To John W. Vance 
Your letter of the 27th. June was received on yesterday. You remember taking the horse back from Karr, and receipting all of the debt except four hundred dollars and some interest. Well, at the last Decr. term of the U.S. court, we got a judgement for the $400. & interest according to your receipt. Kilgore was then in jail, and had been for three or four months. I had always had doubts about the legality of the transfer of the horse back to you, by Karr; and was fearful Kilgore might sue you, & recover either the horse or the value of him. I therefore made a written contract with Kilgore, in which he ratified the transfer of the horse to you by Karr, and I let him ``slope'' from the jail. His lying in jail so long, made a pretty big bill of cost. I presume near a hundred dollars---perhaps more. The whole cost, including this jail bill, you are liable for, though you have a judgement against the defendants for it. You personally, being security for costs, for your brother, in the suit, are liable any moment to be sued for the cost; and I may as well mention, that the jailor in particular, is continually deviling me to have his bill paid. I do wish you could do something for him. The judgement I think will be ultimately paid, but not speedily.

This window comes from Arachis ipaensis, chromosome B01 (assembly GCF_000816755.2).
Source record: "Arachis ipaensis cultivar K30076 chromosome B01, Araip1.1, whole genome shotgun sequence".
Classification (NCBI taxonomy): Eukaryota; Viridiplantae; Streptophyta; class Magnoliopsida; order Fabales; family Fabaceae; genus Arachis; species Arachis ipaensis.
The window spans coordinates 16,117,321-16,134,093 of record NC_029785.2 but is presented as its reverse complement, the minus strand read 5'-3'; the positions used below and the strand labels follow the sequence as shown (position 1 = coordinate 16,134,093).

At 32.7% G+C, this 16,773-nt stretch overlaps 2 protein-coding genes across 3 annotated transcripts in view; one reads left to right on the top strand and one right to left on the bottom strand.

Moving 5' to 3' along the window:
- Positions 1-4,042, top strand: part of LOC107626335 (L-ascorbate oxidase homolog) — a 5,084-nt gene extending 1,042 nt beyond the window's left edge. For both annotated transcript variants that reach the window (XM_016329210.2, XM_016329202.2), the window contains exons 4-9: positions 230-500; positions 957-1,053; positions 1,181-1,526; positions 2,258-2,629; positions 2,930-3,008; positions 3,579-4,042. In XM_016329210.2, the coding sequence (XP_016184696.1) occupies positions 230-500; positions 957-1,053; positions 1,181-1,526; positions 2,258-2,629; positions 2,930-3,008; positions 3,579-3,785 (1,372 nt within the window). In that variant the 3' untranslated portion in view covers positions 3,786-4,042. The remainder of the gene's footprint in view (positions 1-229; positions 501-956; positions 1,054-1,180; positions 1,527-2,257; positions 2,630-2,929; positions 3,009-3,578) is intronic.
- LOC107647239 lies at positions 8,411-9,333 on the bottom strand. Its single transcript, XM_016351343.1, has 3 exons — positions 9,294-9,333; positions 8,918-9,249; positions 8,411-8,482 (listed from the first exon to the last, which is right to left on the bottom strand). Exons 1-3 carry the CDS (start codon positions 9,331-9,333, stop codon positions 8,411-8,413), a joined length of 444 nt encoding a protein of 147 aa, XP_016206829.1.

Van Bergen, the deputy Marshall, who has the execution is out of town now, so that I can not give you particulars as to the prospect of collecting the debt. I believe this is about all the information I can give you. Your friend as ever A. LINCOLN
 ALS, IHi. Vance was a wealthy salt manufacturer who lived at Danville, Vermilion County, Illinois. He had served both as state senator and representative during Lincoln's terms in the legislature. Lincoln filed suit in Vance v. Kilgore et al on December 1, 1843, and on December 6 the court awarded Vance $1,765.66.